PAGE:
Another pitfall to the new site is that there is yet to be a space or option for people who want to be involved in more regular, one-to-one relationships between Cook and Diner, rather than offering up meals for anyone and everyone. We designed this Beta site in the hope that it would become a gateway into more regular involvement in the service and in creating a space where communities can come together. In its current form, it is a space for people to “give it a go” on their own terms, and in that sense, we think it’s doing alright. That being said, it has left little room for these more lasting relationships, where uploading dishes to share is an unnecessary task when the meal is already meant for a specific person.

Given this, we are looking to develop a branch of Casserole that will help foster and support these one-to-one relationships in a much more offline and light touch way, which will hopefully let those who wish to take part in Casserole in a more ad hoc way through the site, and those that wish to build individual relationships to use the service in the way that is best for them.

Your Feedback

Its been three weeks since we officially launched our Beta site, and its been a delight seeing a sprinkling of sign-ups grow across our map! Our next step is to encourage more people to cook and share on the site, as we work to develop the service further, honing it into something useful for everyone. We’ve already received some really useful feedback from a handful of members, but are looking for more, both from people who are already familiar with Casserole, as well as those who are coming to the service for the first time.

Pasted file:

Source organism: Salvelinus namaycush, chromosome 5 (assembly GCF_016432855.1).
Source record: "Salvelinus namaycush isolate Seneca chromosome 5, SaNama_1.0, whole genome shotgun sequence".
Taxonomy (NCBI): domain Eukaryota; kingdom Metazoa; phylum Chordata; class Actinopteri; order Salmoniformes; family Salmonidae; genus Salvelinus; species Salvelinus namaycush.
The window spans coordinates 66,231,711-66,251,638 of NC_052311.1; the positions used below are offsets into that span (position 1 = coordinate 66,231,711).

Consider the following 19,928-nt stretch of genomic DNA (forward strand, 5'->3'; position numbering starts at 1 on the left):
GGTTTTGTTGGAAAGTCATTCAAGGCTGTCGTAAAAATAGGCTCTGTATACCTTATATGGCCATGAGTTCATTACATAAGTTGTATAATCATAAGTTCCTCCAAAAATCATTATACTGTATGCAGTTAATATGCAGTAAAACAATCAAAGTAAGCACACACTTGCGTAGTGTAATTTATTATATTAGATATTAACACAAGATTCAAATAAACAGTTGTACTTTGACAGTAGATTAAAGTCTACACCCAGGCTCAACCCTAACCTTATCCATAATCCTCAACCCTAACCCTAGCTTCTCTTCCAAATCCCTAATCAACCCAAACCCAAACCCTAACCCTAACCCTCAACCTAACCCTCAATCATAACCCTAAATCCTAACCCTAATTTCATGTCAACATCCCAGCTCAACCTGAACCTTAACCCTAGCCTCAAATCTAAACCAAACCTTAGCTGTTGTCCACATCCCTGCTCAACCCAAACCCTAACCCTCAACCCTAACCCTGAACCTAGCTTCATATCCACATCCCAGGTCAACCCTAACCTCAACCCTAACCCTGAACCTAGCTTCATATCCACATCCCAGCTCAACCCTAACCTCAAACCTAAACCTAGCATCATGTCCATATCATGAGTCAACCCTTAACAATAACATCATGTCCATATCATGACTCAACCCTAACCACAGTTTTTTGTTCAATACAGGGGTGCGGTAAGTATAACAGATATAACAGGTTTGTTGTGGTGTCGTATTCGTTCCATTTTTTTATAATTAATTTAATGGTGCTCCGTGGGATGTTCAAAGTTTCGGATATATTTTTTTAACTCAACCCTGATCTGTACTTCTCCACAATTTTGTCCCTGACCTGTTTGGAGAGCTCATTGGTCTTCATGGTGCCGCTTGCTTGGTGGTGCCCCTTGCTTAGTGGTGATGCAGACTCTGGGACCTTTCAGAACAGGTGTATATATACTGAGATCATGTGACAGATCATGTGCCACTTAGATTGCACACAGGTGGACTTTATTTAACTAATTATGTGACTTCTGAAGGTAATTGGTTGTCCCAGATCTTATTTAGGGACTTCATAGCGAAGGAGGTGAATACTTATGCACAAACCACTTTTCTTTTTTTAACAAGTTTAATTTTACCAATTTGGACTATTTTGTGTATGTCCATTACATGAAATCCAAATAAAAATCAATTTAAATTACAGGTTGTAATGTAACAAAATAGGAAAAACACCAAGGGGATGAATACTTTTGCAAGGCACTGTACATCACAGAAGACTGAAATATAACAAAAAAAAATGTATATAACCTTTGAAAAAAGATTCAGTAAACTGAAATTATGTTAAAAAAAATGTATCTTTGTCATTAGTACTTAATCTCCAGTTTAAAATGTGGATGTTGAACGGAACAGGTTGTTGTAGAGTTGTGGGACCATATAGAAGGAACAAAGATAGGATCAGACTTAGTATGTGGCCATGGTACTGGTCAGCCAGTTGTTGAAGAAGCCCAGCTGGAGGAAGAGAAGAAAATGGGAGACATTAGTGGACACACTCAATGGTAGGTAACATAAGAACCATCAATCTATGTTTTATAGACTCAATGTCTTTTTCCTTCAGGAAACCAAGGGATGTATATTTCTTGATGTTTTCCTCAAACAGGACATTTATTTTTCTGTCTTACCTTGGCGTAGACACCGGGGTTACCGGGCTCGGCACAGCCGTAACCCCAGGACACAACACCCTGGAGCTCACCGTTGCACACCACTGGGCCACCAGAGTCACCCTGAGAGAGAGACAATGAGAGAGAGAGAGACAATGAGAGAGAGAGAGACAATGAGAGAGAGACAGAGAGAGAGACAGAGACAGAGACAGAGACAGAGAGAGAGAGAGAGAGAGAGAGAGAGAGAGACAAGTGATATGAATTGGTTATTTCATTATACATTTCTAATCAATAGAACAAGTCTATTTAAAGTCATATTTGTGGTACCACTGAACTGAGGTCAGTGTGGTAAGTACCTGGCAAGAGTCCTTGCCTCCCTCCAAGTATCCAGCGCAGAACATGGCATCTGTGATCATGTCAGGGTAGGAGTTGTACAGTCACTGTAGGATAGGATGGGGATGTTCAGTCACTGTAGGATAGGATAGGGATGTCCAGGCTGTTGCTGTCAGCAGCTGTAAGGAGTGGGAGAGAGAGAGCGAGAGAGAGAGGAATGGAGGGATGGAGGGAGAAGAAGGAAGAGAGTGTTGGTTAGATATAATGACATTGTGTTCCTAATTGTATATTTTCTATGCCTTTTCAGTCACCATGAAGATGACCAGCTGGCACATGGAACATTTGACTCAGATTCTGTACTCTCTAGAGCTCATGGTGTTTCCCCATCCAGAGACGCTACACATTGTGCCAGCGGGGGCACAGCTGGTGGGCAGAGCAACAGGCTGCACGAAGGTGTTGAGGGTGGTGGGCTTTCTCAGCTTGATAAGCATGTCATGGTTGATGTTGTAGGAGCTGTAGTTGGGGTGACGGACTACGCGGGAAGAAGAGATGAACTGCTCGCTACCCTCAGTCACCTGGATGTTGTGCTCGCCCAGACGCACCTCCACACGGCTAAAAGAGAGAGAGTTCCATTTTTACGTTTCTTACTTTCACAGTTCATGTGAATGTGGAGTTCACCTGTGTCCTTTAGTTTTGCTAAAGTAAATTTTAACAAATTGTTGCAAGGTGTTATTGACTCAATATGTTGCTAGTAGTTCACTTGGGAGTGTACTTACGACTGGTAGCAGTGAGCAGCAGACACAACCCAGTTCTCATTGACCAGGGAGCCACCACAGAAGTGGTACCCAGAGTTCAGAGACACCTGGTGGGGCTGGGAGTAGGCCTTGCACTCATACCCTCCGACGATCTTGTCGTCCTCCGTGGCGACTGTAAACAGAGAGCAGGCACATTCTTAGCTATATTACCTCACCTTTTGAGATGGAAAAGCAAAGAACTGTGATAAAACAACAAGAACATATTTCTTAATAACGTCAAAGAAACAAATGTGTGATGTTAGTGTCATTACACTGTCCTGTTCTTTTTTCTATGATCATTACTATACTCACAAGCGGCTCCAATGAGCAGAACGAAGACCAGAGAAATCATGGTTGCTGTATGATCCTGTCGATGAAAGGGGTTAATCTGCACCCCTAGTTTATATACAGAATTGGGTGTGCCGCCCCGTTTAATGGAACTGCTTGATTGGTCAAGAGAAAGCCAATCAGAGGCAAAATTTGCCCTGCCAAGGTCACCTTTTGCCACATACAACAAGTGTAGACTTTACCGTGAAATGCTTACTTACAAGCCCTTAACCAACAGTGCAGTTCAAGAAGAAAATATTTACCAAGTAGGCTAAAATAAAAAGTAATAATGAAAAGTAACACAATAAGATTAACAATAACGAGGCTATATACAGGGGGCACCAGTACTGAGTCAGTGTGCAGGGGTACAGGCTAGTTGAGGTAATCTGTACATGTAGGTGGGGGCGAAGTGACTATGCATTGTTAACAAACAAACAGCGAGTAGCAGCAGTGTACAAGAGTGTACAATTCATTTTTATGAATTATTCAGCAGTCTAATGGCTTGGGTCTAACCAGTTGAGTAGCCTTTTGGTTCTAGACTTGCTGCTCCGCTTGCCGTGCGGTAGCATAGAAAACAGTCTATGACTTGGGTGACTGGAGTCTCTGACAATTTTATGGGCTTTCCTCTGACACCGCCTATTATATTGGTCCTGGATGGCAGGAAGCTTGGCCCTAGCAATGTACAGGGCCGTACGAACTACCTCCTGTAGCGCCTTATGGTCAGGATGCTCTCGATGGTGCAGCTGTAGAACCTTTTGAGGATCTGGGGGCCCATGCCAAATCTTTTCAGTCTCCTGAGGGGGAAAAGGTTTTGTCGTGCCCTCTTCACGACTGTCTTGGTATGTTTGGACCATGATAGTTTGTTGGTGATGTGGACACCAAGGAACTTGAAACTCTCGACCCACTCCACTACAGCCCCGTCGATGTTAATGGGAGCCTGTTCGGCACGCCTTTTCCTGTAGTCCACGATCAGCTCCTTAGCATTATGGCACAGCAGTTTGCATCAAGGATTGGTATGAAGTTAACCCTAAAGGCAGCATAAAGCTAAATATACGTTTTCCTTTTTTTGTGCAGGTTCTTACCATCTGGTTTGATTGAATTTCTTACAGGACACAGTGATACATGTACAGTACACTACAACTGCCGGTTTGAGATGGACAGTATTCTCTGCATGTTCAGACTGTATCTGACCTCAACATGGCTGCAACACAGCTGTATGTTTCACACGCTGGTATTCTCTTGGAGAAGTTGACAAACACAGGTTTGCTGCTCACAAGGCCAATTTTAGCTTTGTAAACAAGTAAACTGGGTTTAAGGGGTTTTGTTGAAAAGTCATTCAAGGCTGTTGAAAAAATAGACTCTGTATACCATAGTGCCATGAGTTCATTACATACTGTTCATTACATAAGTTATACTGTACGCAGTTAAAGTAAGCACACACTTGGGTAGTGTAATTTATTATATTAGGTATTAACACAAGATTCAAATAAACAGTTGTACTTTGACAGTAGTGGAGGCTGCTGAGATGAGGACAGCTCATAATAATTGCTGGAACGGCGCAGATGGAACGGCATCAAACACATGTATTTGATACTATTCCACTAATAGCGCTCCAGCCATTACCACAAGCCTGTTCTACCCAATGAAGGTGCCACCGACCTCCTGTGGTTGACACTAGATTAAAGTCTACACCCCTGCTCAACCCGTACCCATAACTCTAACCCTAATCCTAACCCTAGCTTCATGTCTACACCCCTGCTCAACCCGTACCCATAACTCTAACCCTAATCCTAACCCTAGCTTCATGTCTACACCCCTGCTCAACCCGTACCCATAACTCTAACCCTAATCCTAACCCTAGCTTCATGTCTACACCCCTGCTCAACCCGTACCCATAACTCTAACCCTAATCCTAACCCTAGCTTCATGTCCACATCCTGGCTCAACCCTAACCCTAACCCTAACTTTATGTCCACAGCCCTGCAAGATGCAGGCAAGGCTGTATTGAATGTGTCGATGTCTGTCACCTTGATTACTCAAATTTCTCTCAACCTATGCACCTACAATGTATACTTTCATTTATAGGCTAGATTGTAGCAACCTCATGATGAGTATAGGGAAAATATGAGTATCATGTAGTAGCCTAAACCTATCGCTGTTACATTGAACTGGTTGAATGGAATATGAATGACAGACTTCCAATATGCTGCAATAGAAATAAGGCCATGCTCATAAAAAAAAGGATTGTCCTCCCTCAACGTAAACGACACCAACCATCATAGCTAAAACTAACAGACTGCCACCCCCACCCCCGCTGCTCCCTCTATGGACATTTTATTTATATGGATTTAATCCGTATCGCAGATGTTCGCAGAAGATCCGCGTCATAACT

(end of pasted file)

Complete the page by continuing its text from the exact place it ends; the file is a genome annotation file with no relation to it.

As you’ve now had a few weeks to nose around the site, we are looking for your feedback on this initial version of the site, and what you want to see happen with Casserole in the future. With this in mind, here are a few questions we are looking to answer as we develop:

What was your initial impression to the site? Was it clear was Casserole is about? Did you find it easy to get involved, search the site, etc…

How was the sign up process? Too long, too short, or just right?

If you have signed up, but haven’t served a meal yet, why not? What’s stopped you from serving a meal yet, and is there anything we can do to get you started?

What features would you like to see on Casserole in the future?

What do YOU want to get out of Casserole?

If you have a moment to answer any or all of these questions, or have anything else to say about Casserole, please get in touch in the comments below, or email us at [email protected]! We really appreciate your input in helping us create a wicked service!